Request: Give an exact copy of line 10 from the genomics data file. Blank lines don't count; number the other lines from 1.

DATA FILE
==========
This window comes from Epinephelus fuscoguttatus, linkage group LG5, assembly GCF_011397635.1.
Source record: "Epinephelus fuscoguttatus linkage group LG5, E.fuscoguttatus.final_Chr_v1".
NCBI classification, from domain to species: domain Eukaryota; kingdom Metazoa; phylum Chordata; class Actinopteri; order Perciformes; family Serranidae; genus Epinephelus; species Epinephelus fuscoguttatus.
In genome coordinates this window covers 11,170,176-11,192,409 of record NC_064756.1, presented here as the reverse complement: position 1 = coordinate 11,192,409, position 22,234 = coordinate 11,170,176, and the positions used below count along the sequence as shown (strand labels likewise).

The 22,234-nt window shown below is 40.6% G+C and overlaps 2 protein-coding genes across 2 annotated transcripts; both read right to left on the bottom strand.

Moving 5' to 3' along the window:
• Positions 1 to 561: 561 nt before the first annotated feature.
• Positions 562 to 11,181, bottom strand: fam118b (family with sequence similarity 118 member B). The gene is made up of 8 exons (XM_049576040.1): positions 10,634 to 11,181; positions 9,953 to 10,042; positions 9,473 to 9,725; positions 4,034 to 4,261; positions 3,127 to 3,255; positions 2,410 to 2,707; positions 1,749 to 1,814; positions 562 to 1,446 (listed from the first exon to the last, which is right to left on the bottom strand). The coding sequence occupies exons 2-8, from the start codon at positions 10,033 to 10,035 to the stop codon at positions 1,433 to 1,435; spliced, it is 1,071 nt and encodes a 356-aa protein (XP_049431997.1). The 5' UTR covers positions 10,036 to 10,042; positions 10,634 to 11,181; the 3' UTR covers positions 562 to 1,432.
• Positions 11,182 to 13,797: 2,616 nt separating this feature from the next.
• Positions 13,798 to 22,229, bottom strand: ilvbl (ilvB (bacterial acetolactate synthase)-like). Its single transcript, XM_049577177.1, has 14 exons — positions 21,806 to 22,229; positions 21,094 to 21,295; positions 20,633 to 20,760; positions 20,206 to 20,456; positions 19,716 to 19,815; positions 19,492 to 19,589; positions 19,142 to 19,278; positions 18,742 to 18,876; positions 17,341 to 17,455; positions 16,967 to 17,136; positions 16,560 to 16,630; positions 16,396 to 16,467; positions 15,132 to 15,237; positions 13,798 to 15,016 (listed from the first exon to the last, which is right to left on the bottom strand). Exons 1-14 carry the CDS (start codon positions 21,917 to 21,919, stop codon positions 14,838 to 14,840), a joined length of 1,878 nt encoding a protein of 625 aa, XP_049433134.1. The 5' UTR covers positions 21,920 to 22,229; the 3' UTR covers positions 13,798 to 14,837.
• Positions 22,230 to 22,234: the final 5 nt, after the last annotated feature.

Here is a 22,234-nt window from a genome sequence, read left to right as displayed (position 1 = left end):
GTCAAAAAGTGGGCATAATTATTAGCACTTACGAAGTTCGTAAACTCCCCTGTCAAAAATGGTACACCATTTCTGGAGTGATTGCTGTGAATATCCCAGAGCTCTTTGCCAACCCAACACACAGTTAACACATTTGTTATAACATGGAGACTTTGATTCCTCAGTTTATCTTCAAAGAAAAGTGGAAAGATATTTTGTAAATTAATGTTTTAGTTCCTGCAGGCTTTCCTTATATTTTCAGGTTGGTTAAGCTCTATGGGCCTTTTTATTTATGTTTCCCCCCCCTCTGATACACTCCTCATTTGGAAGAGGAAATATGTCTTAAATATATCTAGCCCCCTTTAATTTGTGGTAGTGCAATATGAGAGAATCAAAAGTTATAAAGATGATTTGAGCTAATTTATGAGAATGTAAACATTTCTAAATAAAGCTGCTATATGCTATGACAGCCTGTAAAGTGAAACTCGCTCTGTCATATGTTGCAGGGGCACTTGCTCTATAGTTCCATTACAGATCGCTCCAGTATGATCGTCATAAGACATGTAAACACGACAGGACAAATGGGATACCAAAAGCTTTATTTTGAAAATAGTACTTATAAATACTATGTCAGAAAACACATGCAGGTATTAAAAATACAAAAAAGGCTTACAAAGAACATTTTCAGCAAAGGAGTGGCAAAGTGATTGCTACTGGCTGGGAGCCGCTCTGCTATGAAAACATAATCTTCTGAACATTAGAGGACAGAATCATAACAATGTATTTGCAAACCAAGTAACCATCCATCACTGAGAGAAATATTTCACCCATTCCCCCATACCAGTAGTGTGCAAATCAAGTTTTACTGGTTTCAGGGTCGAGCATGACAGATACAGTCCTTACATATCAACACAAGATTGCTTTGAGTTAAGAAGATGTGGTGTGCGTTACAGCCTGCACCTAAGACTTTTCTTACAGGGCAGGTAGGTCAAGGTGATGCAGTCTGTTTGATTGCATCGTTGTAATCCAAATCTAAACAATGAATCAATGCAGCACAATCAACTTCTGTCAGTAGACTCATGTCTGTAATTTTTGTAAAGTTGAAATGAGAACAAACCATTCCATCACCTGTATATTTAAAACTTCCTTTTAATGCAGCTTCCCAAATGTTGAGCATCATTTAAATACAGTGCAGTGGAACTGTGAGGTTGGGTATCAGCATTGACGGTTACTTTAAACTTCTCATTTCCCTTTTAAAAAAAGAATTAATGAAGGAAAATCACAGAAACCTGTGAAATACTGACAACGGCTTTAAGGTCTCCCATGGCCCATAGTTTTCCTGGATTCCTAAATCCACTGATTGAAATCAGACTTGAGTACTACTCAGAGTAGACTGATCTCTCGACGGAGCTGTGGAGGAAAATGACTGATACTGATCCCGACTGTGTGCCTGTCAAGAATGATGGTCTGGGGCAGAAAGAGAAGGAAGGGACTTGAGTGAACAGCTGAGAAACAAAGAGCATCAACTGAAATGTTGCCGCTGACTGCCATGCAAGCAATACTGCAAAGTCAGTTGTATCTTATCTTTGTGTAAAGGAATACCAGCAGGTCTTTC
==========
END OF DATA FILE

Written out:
• Positions 13,798 to 22,229, bottom strand: ilvbl (ilvB (bacterial acetolactate synthase)-like). Its single transcript, XM_049577177.1, has 14 exons — positions 21,806 to 22,229; positions 21,094 to 21,295; positions 20,633 to 20,760; positions 20,206 to 20,456; positions 19,716 to 19,815; positions 19,492 to 19,589; positions 19,142 to 19,278; positions 18,742 to 18,876; positions 17,341 to 17,455; positions 16,967 to 17,136; positions 16,560 to 16,630; positions 16,396 to 16,467; positions 15,132 to 15,237; positions 13,798 to 15,016 (listed from the first exon to the last, which is right to left on the bottom strand). Exons 1-14 carry the CDS (start codon positions 21,917 to 21,919, stop codon positions 14,838 to 14,840), a joined length of 1,878 nt encoding a protein of 625 aa, XP_049433134.1. The 5' UTR covers positions 21,920 to 22,229; the 3' UTR covers positions 13,798 to 14,837.